snakes!

Occasional readers of this blog may be aware of my phobia about snakes. I may have mentioned it a couple of times. So you may be interested to know I’ve had a close encounter of the dreaded slither kind, well almost. I forgot to mention in the last posting that as we were preparing to empty the pool I noticed what looked suspiciously like a snake lying on our slope bank down to the pool. Gulp. It was very still and I walked up gingerly to have a closer look, with a deadly garden hoe in hand… Continue reading

what’s the italian for birdcrap?

Well we’re just back from our first visit to Italy since May. We were desperate to get some time there before the summer was over – they’ve been having a heatwave and in England it’s been just rubbish weather all summer. Apart from that we needed to check all was ok with the house etc plus we were taking our grandson S for some quality time with him. It was quite a visit….

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bad day at the ufficio

This message was originally sent as an e-mail to friends in late September 2006.

Every single day we’ve spent in Italy has been better than today. I woke to the sound of knocking at the door. C was visiting the girls in London and for once I’d overslept and forgotten that Carlo was due to empty the septic tank. I dashed downstairs in my sloppy stuff and greeted him. He explained that he couldn’t get his huge slurry lorry down the driveway as our car was in the way. I of course couldn’t get it out of the driveway because of his lorry so I had to park it further down our garden slope in the middle of our olive trees, churning up what little lawn we had in the process. I had a feeling this was going to be one of those days….

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working like a paesano

This message was originally sent as an e-mail to friends in July 2006. I’d been working hard in the garden for days on end and was starting to miss ‘normal’ life. This piece also contained the first reference to ‘pasta paulie’, a handle I’m kind of stuck with now.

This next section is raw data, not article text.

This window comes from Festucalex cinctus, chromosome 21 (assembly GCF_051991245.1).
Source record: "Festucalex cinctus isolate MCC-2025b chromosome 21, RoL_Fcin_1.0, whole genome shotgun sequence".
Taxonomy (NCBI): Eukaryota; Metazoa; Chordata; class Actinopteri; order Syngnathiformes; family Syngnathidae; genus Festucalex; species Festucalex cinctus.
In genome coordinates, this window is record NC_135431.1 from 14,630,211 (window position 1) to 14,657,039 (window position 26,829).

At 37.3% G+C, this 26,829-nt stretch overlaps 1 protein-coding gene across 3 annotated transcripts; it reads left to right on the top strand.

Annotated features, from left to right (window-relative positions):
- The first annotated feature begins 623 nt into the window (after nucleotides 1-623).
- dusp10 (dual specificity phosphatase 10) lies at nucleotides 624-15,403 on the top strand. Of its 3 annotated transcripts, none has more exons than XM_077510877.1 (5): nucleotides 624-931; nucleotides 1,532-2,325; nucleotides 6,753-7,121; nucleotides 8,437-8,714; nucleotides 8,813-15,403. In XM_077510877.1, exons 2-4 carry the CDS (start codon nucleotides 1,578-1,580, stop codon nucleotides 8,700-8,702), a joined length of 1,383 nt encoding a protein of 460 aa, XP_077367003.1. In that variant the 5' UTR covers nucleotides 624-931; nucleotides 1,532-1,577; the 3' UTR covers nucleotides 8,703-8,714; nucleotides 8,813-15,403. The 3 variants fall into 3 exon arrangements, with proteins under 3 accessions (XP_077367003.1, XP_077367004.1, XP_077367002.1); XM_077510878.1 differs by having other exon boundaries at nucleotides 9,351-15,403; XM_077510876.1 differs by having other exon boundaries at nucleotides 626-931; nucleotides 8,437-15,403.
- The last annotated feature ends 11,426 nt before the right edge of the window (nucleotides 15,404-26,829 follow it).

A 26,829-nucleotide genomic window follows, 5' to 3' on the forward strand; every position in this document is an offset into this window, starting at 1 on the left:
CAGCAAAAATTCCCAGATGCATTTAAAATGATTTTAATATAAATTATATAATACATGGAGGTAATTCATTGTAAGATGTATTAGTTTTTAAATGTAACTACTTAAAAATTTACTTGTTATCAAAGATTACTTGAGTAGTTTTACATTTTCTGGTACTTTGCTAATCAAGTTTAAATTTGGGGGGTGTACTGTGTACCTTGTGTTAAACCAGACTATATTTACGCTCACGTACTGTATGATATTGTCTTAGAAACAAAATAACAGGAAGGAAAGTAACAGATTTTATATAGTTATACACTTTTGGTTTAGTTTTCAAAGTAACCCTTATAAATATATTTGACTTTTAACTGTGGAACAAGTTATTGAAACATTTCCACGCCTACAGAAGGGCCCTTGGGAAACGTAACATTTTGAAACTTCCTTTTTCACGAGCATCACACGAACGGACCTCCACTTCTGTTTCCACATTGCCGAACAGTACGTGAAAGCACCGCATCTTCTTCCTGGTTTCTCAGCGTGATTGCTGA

The scenery along our little valley is just wonderful; rolling hills, hilltop towns, tiny fields all cultivated with a dazzling profusion of crops, vines and other fruit tress. Every bit of space is put to use. I imagine the English countryside must have looked like this 30 years ago before they started ripping out the field hedges and tearing down the dry stone walls, just to create the English version of the prairies. Anyway the type of farming here hasn’t changed much, probably since medieaval times – and the landscape bears that timeless quality. I still find myself standing alone in the garden just staring out on these incredible views.

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bounteous overhang

This was originally posted as an e-mail message to friends in June 2006.

We have this huge pine tree 10 yards from our front door and 80 ft high. I can’t make up my mind if I like it or if it’s good for shade or a pain in the butt. We parked the car underneath it (reason 2) for several weeks until I realised it dripped unmoveable glutinous globules onto the body of the car. Nothing can remove this natural supergunge including diesel fuel. And then a huge branch suddenly started to crack away from the main trunk and was only caught from falling completely by a lesser branch. Even so it was 30′ up and needed removing before collapsing on the car or, worse, one of us or a member of the family or guest or Elisa, our lovely post woman or ….

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